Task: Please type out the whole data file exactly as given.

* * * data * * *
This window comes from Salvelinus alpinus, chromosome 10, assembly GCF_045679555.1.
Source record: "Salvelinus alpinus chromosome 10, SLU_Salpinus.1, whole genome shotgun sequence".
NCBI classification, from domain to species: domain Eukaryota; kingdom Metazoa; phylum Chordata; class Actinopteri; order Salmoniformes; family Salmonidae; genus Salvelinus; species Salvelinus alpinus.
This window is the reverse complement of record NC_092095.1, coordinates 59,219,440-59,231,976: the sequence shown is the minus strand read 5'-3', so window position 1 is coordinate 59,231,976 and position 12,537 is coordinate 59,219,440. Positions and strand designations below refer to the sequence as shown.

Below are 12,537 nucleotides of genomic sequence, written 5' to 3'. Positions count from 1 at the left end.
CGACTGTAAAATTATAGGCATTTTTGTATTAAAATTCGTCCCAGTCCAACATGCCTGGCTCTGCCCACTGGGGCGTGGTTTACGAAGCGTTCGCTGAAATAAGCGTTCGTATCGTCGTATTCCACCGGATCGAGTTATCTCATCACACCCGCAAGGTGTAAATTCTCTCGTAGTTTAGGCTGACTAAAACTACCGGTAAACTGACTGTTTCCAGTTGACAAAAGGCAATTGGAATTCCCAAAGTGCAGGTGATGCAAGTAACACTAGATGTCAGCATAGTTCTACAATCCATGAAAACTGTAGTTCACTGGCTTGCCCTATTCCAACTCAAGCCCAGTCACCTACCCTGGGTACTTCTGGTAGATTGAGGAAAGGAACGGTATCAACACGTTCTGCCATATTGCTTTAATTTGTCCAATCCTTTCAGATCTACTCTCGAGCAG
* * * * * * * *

This window comes from Salvelinus alpinus, chromosome 10, assembly GCF_045679555.1.
Source record: "Salvelinus alpinus chromosome 10, SLU_Salpinus.1, whole genome shotgun sequence".
NCBI classification, from domain to species: domain Eukaryota; kingdom Metazoa; phylum Chordata; class Actinopteri; order Salmoniformes; family Salmonidae; genus Salvelinus; species Salvelinus alpinus.
This window is the reverse complement of record NC_092095.1, coordinates 59,219,440-59,231,976: the sequence shown is the minus strand read 5'-3', so window position 1 is coordinate 59,231,976 and position 12,537 is coordinate 59,219,440. Positions and strand designations below refer to the sequence as shown.

Below are 12,537 nucleotides of genomic sequence, written 5' to 3'. Positions count from 1 at the left end.
CGACTGTAAAATTATAGGCATTTTTGTATTAAAATTCGTCCCAGTCCAACATGCCTGGCTCTGCCCACTGGGGCGTGGTTTACGAAGCGTTCGCTGAAATAAGCGTTCGTATCGTCGTATTCCACCGGATCGAGTTATCTCATCACACCCGCAAGGTGTAAATTCTCTCGTAGTTTAGGCTGACTAAAACTACCGGTAAACTGACTGTTTCCAGTTGACAAAAGGCAATTGGAATTCCCAAAGTGCAGGTGATGCAAGTAACACTAGATGTCAGCATAGTTCTACAATCCATGAAAACTGTAGTTCACTGGCTTGCCCTATTCCAACTCAAGCCCAGTCACCTACCCTGGGTACTTCTGGTAGATTGAGGAAAGGAACGGTATCAACACGTTCTGCCATATTGCTTTAATTTGTCCAATCCTTTCAGATCTACTCTCGAGCAG